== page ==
Kinder Morgan's relationship to Western Canada Marine Response Corporation

Jennifer Moreau

I've seen a few Tweets following last week's oil spill, suggesting Kinder Morgan stands to profit from the incident, mainly because they are shareholders in Western Canada Marine Response Corporation, the company the handles oil spill cleanup on the West Coast of B.C.

It's true they are shareholders, but the relationship is a bit more complicated.

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In 1976, oil companies pooled their money to create Burrard Clean, a co-operative to clean up oil spills. In 1995, there were changes to the Canada Shipping Act that required Burrard Clean become federally certified, and the name changed to Western Canada Marine Response Corporation. This private company is still industry funded. The idea is taxpayers shouldn't have to cover the cleanup operations, and if there's a spill, the company at fault pays for the cleanup.  

WCMRC's shareholders are Imperial Oil, Shell Canada, Chevron, Suncor and Kinder Morgan's Trans Mountain pipeline. (Chevron is the only one of the first four still operating a local refinery.) Kinder Morgan (aka Trans Mountain in this case) owns 50.9 per cent of the shares, which are divided based on the volume of oil each handles.

Here's an excerpt from Trans Mountain's response to an information request from Robyn Allan as part of the NEB hearing:

Kinder Morgan

Those five oil companies also sit on WCMRC's board. WCMRC also makes money by charging ships and oil handling facilities membership fees, as required by federal law. There are more than 2,000 dues-paying members, including marine vessels, air services, lumber mills, fishing camps, ferries, port authorities and cruise ships.

So would Kinder Morgan profit from an oil spill? WCMRC is not publicly traded and doesn't pay profits to shareholders per se, so it's not like they are making money off this oil spill.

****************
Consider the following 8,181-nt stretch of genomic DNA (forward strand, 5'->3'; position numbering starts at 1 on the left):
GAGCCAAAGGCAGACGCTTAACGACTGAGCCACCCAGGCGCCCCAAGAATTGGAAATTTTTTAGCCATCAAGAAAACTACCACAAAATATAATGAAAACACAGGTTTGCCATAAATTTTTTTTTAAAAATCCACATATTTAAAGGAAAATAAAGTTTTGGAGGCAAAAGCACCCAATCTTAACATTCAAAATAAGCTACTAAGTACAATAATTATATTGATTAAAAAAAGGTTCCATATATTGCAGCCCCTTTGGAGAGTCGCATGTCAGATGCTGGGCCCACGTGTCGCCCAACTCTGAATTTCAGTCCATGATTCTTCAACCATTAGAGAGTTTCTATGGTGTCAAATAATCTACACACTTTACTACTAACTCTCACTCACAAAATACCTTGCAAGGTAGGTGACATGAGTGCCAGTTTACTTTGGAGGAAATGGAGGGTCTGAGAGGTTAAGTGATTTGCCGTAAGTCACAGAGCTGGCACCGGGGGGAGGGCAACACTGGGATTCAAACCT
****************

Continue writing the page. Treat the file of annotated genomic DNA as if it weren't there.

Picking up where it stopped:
However, there is a way Kinder Morgan could stand to benefit. Let's just say the Marathassa had to pay millions to WCMRC for cleanup costs from last week's spill, and WCMRC was suddenly flush with money. That money could be used in a couple of ways, according to a conversation I had with WCMRC spokesperson Michael Lowry. It can be used to lower future fees for Kinder Morgan and the other partners, or it could be used to invest in new equipment.

So they could get a kickback in the form of lower fees, but it's not like they're making money on oil spills. You all probably remember news of Kinder Morgan's statement that oil spills could have economic benefits because of the cleanup activities. They took a PR beating for that one and probably won't make that argument again.

I also asked Kinder Morgan to clarify all of this last week, but the normally responsive communications people have gone silent on me. My guess is they want to lay low and not be associated with this spill in any way. The thing is, the Marathassa spill will galvanize public opinion against Kinder Morgan's Trans Mountain expansion plan. We also asked for an interview on that angle - how the spill would affect public perception - and we were told no one was available.

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